Two days after Florida's gubernatorial debate turned into Fangate, Gov. Rick Scott convened a news conference in Dania Beach to talk about a more serious subject: Ebola. University of Tampa political science and communications professor Scott Paine said Scott is in a tough spot. "It's a Catch-22 for a candidate this close to an election," Paine said. "The candidate will be criticized for exploiting something like (Ebola). But failing to act may also be a failure of leadership." Full story

Fan Delays Florida Debate, and Mocking Circulates Online

By Lizette Alvarez
New York Times
Oct. 16, 2014

Clinging to caricature, Florida has once again stumbled into political farce. This time by way of a fan, a small black Vornado Air Circulator tucked discreetly — some said improperly — beneath former Gov. Charlie Crist’s lectern during Wednesday’s high-stakes governor’s race debate. Debates have long led to sideshow moments: Al Gore’s sighing. Dan Quayle being told by his rival, “Senator, you’re no Jack Kennedy.” And George H. W. Bush’s wristwatch gazing. But political analysts say #Fangate may not prove as memorable because the incident was devoid of powerful images and quips. “It’s just more silliness unless someone figures out a way to exploit it,” said Scott Paine, who teaches communications and government at the University of Tampa. Full story

Vegetable Garden Takes Root at Head Start

By Joyce McKenzie
Central Tampa News, TBO
Oct. 15, 2014

The Hillsborough County Economic Development Department in collaboration with the University of Florida/Institute of Food and Agricultural Science Extension Service, recently launched the Garden Goodies Program at the center, housed on the University Area Community Center campus. With the aid of teachers, some parents and Alpha Kappa Alpha Sorority volunteers from the University of Tampa, the Head Start youngsters, outfitted with garden gloves and trowels for digging, got down and dirty preparing the fresh, fertile soil of the newly constructed vegetable garden plots adjacent to the center’s outdoor playground. Full story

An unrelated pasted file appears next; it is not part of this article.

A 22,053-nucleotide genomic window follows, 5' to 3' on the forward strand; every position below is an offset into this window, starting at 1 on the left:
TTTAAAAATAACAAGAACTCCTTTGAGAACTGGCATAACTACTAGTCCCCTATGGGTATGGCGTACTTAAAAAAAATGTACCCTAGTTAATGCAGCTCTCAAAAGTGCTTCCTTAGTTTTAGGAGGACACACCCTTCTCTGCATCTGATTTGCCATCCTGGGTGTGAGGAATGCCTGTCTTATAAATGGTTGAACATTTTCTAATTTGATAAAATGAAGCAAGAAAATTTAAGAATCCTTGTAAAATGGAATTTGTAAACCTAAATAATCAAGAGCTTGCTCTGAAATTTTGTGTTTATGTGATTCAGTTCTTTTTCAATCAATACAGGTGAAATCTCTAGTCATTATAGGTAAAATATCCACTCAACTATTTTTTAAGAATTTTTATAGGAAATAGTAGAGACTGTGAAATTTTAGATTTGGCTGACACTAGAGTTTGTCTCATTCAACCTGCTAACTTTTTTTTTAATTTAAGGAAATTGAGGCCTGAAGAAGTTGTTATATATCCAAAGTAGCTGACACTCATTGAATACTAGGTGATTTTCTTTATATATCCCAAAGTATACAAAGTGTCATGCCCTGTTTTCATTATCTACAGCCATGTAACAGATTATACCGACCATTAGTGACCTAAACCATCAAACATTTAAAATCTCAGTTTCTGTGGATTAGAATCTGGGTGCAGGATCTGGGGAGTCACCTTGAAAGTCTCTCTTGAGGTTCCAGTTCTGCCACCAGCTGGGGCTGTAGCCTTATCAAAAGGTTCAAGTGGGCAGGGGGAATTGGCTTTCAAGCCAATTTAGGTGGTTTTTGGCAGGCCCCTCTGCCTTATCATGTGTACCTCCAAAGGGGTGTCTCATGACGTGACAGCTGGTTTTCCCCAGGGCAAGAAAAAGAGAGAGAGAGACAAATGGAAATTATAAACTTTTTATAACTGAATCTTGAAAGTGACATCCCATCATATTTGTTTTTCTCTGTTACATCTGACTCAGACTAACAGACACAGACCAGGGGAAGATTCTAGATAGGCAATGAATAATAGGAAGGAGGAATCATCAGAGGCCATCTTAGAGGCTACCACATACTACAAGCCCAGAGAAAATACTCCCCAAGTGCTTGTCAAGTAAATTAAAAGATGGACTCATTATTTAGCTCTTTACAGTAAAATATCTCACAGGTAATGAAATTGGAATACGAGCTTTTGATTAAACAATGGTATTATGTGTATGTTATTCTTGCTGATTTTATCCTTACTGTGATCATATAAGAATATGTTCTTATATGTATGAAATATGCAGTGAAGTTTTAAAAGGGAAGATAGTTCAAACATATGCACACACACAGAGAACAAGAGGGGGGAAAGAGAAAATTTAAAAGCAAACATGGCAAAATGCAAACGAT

Ask The Experts: Should Corporations Pay Less Than Consumers?

By John Kiernan
Oct. 14, 2014

Professor Steven Platau was asked by how he would change corporate tax rates, at which he replied, "just abolish the corporate level tax. The US corporate income tax is (depending on the stats distributed) only about 10% or so of income tax collections. If the US simply abolishes the corporate level tax then imagine the number of companies that would locate in our stable nation and return jobs to these shores." Full story

University of Tampa Student Tyler Barrett Files to Challenge City Council’s Harry Cohen

By Richard Danielson
Tampa Bay Times
Oct. 13, 2014

Last week was midterm week and thus a busy week at the University of Tampa, but it wasn’t so hectic as to keep UT junior Tyler Barrett from launching his candidacy for City Council District 4. Barrett, 22, a double major in history and government and world affairs, is the third candidate to file papers to run in the South Tampa district now represented by Harry Cohen, who is nearing the end of his first term. “My passion has been getting young voters aware and getting them registered to vote,” Barrett said. Young people, he said, “need a voice in every branch of government,” but city government is one where they don’t have a relationship with decision-makers. Full story

A similar story appeared on

Master Mascot Teaches Creatures to Fire Up Fans

By Lloyd Sowers
My FOX Tampa Bay
Oct. 13, 2014

In the Tampa Bay area, one woman has been inside the suits of both Raymond, the Rays mascot, and Thunderbug, the Lightning mascot. Her name is Kelly Frank and she's now the president of Amazing Mascots. Her Chicago-based company designs and creates elaborate mascot suits that can sell for thousands of dollars. Frank recently delivered a new Spartan mascot suit to The University of Tampa. The suit also came with some personal instruction for several students who will be wearing the outfit. "It's like a mini camp!" says UT student Chris Grisby. "You have to know what you're doing to excite the crowd." Full story

Auto Mogul Ferman Sets High Standards

By Yvette Hammett
Tampa Tribune
Oct. 12, 2014

James L. Ferman Jr. believes in walking the walk, something he says his father and grandfather before him did as they built Ferman Motor Car Co. Inc. from the ground up. “We would like to think that we demonstrate a difference from the historic reputation and image of the used car dealer,” Ferman said recently from his office on West Kennedy Boulevard. “We have to try harder every day to make that happen.” Those who know him through business and philanthropy say he has pulled it off and with grace and humility. His ethical business practices and community giving have not gone unnoticed by any stretch. Ferman has received just about every award given locally to those who practice good business and give back. He added one more award to the volume on Friday when the University of Tampa betstowed on him its annual Ethics Award. Full story

A similar story appeared in Bloomberg Businessweek

Gift of Wheelchair Powers University of Tampa Student's Soccer Dream

By Aimée Alexander
Tampa Bay Times
Oct. 9, 2014